Ariel Wittneberg at E&E News had an interesting three-part series recently on U.S. Army Corps of Engineers mitigation requirements in Alaska. An excerpt:
The Army Corps of Engineers is greenlighting development in thousands of acres of Alaskan wetlands without requiring companies to offset resource damage, according to an E&E News analysis of five years of Clean Water Act permits.
As the permitting agency for development in wetlands, the Army Corps is supposed to require “compensatory mitigation” — restoring or preserving wetlands and streams to offset damage done by projects.
That changed in 2015 after Senate Energy and Natural Resources Chairwoman Lisa Murkowski (R-Alaska) convinced officials in the Army Corps’ Alaska District to relent on mitigation, helping mining and oil interests by lowering the cost of energy development.
Ms. Wittenberg is a good reporter and she makes several important points in her series.
From my perspective, having spent more than 30 years working in Civil Works and Regulatory Programs for the Corps, the most critical factor for energy companies planning large infrastructure projects and companies providing advance mitigation through banking/in- lieu fee programs is predictability. Both groups make large financial investments upfront primarily based on a risk assessment of successfully obtaining legally defensible Corps permits in a timely fashion. This requires a clear understanding of wetland policies and their implementation at the District level.
The Regulatory Program in Alaska, unlike anywhere else in the country, faces the added challenge of the presence of enormous wetland areas that are difficult to replace, with limited opportunities to appropriately and practicably mitigate. While not all impacts must be mitigated, the sequence requirement for appropriate and practicable avoidance, minimization, and then compensatory mitigation is required.
In Alaska it is often not possible to avoid all impact. Further, when trying to minimize impact, it is a challenge to find appropriate and practicable compensatory mitigation.
Moreover, it is important not only to compare the wetland acreages of permitted impacts vs. mitigation, but also the types and quality of impacted wetlands vs. the types and quality of the mitigation. Specifically, did the ecological mitigation that was required for those permits compensate for the wetland impacts that were permitted?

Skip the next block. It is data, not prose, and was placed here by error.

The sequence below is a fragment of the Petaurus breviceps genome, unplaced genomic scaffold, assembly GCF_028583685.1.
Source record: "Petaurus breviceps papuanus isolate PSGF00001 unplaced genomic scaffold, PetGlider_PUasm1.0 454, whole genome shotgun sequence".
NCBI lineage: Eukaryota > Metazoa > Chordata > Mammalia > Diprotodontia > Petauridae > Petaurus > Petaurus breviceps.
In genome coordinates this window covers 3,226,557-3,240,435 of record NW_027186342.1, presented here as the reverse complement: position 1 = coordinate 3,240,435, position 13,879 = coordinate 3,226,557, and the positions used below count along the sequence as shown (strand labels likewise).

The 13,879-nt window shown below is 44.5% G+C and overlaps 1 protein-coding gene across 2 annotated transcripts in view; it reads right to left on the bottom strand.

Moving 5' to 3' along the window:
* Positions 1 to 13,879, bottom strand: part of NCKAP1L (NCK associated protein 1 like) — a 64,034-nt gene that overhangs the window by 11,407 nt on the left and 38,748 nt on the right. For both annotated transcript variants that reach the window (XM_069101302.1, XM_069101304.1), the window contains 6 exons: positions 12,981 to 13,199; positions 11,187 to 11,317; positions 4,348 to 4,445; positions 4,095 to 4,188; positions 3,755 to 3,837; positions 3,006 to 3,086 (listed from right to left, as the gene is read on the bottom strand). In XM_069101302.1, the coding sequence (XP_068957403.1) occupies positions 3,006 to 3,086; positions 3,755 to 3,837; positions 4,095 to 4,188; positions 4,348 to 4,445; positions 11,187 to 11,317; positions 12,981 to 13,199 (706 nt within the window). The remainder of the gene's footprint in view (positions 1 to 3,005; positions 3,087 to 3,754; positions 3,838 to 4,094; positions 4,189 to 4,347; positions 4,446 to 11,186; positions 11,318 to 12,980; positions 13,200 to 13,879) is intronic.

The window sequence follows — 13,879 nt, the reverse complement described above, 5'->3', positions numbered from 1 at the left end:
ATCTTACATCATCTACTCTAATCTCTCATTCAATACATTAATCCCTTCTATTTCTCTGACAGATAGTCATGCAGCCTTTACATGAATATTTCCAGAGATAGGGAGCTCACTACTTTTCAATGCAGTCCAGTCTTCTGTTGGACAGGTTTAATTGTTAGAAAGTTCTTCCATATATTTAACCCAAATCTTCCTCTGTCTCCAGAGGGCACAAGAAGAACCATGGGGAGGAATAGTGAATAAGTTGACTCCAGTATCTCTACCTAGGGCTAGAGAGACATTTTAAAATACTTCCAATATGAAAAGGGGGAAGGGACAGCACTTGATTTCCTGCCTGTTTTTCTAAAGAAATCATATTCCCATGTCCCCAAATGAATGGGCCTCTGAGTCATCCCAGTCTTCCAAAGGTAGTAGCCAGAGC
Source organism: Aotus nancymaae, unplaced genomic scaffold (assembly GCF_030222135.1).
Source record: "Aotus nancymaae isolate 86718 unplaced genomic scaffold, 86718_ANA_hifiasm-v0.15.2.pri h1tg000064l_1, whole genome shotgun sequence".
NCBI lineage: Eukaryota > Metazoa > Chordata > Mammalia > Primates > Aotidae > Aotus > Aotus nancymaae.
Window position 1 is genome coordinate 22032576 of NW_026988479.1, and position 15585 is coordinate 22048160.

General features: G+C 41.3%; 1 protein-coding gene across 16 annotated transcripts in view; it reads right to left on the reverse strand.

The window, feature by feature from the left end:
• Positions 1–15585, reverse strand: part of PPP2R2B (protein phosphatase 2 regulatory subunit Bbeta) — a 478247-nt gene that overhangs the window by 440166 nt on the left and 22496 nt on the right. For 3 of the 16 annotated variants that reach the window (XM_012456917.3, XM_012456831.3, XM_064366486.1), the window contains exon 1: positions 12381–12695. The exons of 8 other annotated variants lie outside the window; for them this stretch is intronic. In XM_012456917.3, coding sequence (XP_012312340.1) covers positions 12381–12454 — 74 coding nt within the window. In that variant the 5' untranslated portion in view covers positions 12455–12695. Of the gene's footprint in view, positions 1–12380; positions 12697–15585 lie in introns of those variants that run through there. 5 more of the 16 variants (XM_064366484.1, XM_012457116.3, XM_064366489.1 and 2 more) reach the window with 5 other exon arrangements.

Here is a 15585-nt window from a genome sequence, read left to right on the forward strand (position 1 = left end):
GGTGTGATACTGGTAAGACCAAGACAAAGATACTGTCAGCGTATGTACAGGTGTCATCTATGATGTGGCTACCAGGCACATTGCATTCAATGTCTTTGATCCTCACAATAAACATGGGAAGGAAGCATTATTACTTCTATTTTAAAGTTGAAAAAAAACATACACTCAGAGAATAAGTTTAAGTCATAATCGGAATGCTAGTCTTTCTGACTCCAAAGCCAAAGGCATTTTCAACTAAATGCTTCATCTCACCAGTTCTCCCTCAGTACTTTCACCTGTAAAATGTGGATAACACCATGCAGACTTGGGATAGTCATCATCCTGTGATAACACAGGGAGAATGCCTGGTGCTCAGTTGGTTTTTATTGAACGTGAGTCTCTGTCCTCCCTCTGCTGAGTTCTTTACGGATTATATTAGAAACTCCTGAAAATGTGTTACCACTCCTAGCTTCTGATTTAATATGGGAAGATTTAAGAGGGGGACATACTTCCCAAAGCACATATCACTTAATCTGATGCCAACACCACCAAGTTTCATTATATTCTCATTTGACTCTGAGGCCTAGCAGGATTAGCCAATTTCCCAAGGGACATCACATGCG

It is also important to understand that if there has been a change in mitigation practices by the Alaska District, that there is a sound ecological basis for such a change. When a permit is obtained for a large infrastructure project, it is vital that the permit decision be sustainable and upheld in the courts. Given the relation of mitigation to the anticipated North Slope oil and gas development, it is extremely important that the Corps examine this issue closely based on a review of all facts and provide a full report of its findings available for public review, comment, and input into the mitigation policy decision for Alaska.
This open collaborative process would ensure that the Alaska District will require appropriate and practicable compensatory mitigation based on sound science, providing the needed predictability for the program that can be upheld, if challenged, in the court system.
An official in Washington with knowledge of this situation recently told me that top officials at the EPA, Army Civil Works, and the Corps of Engineers are looking at this issue closely, in light of the importance of the North Slope with the anticipated increase of oil and gas development. While the ultimate decision is anyone’s guess, my hunch is that the Administration will put some needed daylight on this issue, comprehensively examining the facts and diligently looking for mitigation opportunity solutions that can be made available for upcoming permit wetland impacts, before a mitigation policy is finalized for Alaska.
Linda Morrison Senior Advisor
A member of the Dawson team since 2013, Linda served as Assistant Secretary of the Army’s liaison to the Corps of Engineers and the Office of Management and Budget for the Civil Works National Program and in the Regulatory Program for the Corps both at the District level and Headquarters.
The views expressed here are those of the author and do not necessarily reflect the views of Dawson & Associates.